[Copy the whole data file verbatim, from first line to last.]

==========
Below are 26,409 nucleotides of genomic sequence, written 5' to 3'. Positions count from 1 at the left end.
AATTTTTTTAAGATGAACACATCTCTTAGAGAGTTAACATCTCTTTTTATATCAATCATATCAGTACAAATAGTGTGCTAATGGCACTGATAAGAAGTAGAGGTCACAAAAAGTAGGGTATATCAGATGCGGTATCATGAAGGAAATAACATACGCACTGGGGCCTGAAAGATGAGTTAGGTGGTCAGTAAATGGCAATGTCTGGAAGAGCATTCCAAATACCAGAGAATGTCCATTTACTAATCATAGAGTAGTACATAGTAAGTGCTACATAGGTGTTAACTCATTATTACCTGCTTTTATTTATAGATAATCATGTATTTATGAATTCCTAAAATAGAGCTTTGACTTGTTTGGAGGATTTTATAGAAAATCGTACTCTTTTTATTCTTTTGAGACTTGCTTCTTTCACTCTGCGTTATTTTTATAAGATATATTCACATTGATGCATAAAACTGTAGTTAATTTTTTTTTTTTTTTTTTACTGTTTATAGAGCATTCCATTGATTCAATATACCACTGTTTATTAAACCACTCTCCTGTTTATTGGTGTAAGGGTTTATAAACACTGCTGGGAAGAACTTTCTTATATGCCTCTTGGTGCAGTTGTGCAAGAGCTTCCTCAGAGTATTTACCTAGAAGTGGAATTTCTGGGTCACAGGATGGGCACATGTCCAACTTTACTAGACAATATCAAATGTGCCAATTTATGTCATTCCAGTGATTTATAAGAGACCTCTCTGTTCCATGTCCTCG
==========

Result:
Below are 26,409 nucleotides of genomic sequence, written 5' to 3'. Positions count from 1 at the left end.
AATTTTTTTAAGATGAACACATCTCTTAGAGAGTTAACATCTCTTTTTATATCAATCATATCAGTACAAATAGTGTGCTAATGGCACTGATAAGAAGTAGAGGTCACAAAAAGTAGGGTATATCAGATGCGGTATCATGAAGGAAATAACATACGCACTGGGGCCTGAAAGATGAGTTAGGTGGTCAGTAAATGGCAATGTCTGGAAGAGCATTCCAAATACCAGAGAATGTCCATTTACTAATCATAGAGTAGTACATAGTAAGTGCTACATAGGTGTTAACTCATTATTACCTGCTTTTATTTATAGATAATCATGTATTTATGAATTCCTAAAATAGAGCTTTGACTTGTTTGGAGGATTTTATAGAAAATCGTACTCTTTTTATTCTTTTGAGACTTGCTTCTTTCACTCTGCGTTATTTTTATAAGATATATTCACATTGATGCATAAAACTGTAGTTAATTTTTTTTTTTTTTTTTTACTGTTTATAGAGCATTCCATTGATTCAATATACCACTGTTTATTAAACCACTCTCCTGTTTATTGGTGTAAGGGTTTATAAACACTGCTGGGAAGAACTTTCTTATATGCCTCTTGGTGCAGTTGTGCAAGAGCTTCCTCAGAGTATTTACCTAGAAGTGGAATTTCTGGGTCACAGGATGGGCACATGTCCAACTTTACTAGACAATATCAAATGTGCCAATTTATGTCATTCCAGTGATTTATAAGAGACCTCTCTGTTCCATGTCCTCG